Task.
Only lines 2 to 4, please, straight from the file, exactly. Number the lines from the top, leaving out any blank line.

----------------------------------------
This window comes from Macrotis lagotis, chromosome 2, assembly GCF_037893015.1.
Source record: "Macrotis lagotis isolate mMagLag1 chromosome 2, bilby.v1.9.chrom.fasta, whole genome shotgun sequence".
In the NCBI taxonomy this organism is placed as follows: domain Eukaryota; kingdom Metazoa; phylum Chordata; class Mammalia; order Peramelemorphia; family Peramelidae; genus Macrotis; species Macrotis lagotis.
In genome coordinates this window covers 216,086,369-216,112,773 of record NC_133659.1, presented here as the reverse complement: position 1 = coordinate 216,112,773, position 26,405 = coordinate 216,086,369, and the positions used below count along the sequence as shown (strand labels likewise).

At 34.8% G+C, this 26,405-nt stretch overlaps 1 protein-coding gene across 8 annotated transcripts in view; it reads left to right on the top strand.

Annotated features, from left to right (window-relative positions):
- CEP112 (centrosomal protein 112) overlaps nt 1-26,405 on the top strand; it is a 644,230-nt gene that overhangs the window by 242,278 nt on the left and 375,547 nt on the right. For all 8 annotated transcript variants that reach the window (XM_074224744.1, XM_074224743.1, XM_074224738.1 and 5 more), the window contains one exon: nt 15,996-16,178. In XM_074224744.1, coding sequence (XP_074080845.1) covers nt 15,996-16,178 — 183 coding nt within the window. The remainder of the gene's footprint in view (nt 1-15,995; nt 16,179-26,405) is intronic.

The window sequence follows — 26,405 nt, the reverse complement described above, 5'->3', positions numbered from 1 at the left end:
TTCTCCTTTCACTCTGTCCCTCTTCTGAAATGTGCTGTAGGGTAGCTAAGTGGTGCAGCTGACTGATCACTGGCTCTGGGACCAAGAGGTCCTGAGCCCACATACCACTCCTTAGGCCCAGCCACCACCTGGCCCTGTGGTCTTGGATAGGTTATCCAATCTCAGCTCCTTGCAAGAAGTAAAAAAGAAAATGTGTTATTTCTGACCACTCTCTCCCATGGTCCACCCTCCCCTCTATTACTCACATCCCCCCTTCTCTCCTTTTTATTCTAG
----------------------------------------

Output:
Source record: "Macrotis lagotis isolate mMagLag1 chromosome 2, bilby.v1.9.chrom.fasta, whole genome shotgun sequence".
In the NCBI taxonomy this organism is placed as follows: domain Eukaryota; kingdom Metazoa; phylum Chordata; class Mammalia; order Peramelemorphia; family Peramelidae; genus Macrotis; species Macrotis lagotis.
In genome coordinates this window covers 216,086,369-216,112,773 of record NC_133659.1, presented here as the reverse complement: position 1 = coordinate 216,112,773, position 26,405 = coordinate 216,086,369, and the positions used below count along the sequence as shown (strand labels likewise).